Frontiers [Release Date 26.02.20]
The Outlaws are a too easily neglected part of southern rock history, enjoying success with a unique style that combined melodic, almost country-ish songwriting with the sonic attack of what became known as the ‘triple guitar army’.
Like most of the giants of that scene, they have lost many members prematurely and had a revolving door of line ups but a current version is fronted by one of their original co-singers in Henry Paul, with drummer Monte Yoho also still on board, and so there is a greater lineage to the original than many of their contemporaries.
This is their first album in eight years and kicks off with a real statement in ‘Southern Rock Will Never Die’, opening with those trademark guitar harmonies, with a catchy chorus and plentiful solos, while name checking various members of the Outlaws, Skynyrd, the Charlie Daniels Band and Marshall Tucker who are no longer with us.
When it is followed rather unnecessarily by a re-recording one of their old seventies classics in ‘Heavenly Blues’ I briefly worried they were taking the legacy album concept too far.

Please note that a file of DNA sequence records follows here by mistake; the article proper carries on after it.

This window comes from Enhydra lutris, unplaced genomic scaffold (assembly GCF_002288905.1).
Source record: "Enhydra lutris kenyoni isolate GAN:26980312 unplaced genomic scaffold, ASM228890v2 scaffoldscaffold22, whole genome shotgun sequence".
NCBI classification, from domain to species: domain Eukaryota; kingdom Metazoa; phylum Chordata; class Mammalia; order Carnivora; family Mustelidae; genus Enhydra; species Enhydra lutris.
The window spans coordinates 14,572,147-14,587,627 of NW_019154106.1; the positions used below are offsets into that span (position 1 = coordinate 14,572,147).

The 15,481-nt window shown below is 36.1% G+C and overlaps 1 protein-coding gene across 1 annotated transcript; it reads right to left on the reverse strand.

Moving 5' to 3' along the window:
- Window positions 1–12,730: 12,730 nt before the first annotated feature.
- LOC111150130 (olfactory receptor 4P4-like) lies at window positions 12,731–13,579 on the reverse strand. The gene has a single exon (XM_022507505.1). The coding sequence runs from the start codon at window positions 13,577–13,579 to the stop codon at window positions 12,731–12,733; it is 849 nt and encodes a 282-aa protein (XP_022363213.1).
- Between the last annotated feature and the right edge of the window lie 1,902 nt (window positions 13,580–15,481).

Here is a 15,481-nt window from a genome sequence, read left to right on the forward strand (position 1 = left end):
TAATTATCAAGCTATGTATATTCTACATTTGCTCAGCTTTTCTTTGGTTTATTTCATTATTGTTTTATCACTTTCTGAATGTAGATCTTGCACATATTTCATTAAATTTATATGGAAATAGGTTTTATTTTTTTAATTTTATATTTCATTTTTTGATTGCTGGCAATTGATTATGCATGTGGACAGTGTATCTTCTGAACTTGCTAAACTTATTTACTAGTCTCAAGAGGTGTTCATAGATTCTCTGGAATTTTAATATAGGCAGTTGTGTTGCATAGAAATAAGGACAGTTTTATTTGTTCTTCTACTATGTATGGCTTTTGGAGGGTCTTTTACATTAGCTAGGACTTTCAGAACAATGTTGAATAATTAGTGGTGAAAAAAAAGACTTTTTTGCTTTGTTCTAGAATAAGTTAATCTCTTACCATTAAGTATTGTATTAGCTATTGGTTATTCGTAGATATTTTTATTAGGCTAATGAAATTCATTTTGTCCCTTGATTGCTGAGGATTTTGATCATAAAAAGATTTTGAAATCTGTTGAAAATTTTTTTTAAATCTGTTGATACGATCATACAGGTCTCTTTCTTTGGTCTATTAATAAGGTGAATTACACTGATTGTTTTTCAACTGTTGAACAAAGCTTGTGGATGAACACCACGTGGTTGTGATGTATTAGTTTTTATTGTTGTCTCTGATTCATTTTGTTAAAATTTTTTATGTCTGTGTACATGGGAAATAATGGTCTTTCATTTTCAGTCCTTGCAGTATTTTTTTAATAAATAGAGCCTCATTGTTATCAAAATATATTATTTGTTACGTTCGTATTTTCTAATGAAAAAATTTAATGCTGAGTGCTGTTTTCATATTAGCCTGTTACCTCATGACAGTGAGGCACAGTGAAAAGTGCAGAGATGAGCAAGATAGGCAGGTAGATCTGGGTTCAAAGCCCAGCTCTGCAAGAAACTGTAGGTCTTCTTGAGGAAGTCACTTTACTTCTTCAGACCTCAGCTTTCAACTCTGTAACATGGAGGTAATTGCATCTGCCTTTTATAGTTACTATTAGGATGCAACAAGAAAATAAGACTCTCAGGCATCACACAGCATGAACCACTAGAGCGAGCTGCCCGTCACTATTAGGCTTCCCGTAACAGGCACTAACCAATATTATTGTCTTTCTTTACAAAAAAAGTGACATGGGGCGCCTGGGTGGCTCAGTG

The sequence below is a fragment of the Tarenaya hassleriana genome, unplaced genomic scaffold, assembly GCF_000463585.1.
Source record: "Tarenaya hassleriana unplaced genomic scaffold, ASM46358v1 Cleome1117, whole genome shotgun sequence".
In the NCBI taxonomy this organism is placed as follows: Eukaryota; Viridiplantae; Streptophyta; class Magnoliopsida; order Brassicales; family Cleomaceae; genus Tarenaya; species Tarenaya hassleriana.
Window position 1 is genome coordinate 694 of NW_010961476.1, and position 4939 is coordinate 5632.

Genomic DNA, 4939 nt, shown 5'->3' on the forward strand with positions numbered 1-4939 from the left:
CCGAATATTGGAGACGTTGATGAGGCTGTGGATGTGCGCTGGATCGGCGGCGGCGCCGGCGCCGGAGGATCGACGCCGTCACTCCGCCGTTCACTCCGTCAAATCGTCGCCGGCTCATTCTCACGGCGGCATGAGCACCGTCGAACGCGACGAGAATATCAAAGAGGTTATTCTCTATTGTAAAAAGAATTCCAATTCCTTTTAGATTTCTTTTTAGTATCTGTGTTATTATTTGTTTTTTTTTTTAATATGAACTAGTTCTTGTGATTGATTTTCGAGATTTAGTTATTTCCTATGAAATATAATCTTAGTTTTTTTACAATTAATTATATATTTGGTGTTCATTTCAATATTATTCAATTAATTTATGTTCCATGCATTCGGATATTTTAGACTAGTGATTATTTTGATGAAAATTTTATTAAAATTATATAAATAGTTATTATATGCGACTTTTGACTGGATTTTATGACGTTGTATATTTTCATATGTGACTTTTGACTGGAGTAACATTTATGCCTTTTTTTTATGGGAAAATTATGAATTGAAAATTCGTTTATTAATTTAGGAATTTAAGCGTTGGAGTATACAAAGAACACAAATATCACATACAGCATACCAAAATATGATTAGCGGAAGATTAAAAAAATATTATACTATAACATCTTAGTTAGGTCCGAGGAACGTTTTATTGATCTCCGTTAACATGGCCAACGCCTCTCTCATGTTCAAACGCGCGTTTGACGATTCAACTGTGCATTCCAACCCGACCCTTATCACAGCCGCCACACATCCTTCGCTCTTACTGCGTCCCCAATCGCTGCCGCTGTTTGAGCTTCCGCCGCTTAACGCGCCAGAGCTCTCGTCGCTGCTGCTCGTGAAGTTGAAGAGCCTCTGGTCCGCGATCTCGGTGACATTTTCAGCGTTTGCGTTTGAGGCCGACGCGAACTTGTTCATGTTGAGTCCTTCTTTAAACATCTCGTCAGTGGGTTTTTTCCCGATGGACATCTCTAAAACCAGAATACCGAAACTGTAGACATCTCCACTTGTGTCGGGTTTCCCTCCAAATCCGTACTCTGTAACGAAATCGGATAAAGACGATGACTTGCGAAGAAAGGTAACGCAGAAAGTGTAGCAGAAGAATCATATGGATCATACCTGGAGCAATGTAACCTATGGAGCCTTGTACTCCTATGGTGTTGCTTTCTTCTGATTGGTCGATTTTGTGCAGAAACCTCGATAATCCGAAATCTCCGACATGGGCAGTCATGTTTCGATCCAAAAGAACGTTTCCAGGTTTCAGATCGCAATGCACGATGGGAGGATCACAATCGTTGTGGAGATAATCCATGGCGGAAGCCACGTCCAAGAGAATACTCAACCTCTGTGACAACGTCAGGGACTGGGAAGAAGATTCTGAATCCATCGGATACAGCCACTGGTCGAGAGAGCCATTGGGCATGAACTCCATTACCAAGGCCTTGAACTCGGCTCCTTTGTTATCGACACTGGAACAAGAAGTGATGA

However the album has all the Outlaws hallmarks in a positive way – the chugging rhythms of the title track are accompanied by some Allmans-esque guitar work which climaxes in a jam at the end, and ‘Overnight from Athens’ combines a country feel with great twin guitar passages. Even ‘Endless Ride’ which begins in a sedate, even plodding fashion, breaks into lengthy guitar solos.
Henry’s own gravelly, rough-hewn vocals are as rich and comforting as a barrel-aged bourbon as he tells the lyrical themes of the old South- horse riders, open highways, and the great outdoors.
However ‘Dark Horse Run’ features a different, smoother singer who I would wager is Dave Robbins, Henry’s old bandmate from hit country band Blackhawk who has now joined the Outlaws camp. The song has a smooth, almost Steve Miller Band feel to it, but rest assured the guitar solos are still present, this time with an organ solo too.
The biker style ‘Rattlesnake Road’ is lighter-hearted but perhaps one of the weaker songs, while ‘Showdown’ is a tasty instrumental again with an Allmans vibe, and ‘Windy City’s Blue’ – a resurrection of a demo from the early seventies- laid back but again exploding into guitar action late song.
The album closes with more southern nostalgia in ‘Macon Memories’ (geddit?), name checking the Allmans and their songs as well as other contemporaries. Indeed not since Molly Hatchet’s ‘Gator Country’ mentioned the Outlaws themselves have I heard more references to fellow southern musicians in a single song.
For a late career album, this is a really strong effort, lovingly done, and if it is their last a fitting requiem both for them and their southern contemporaries. ****
Review by Andy Nathan
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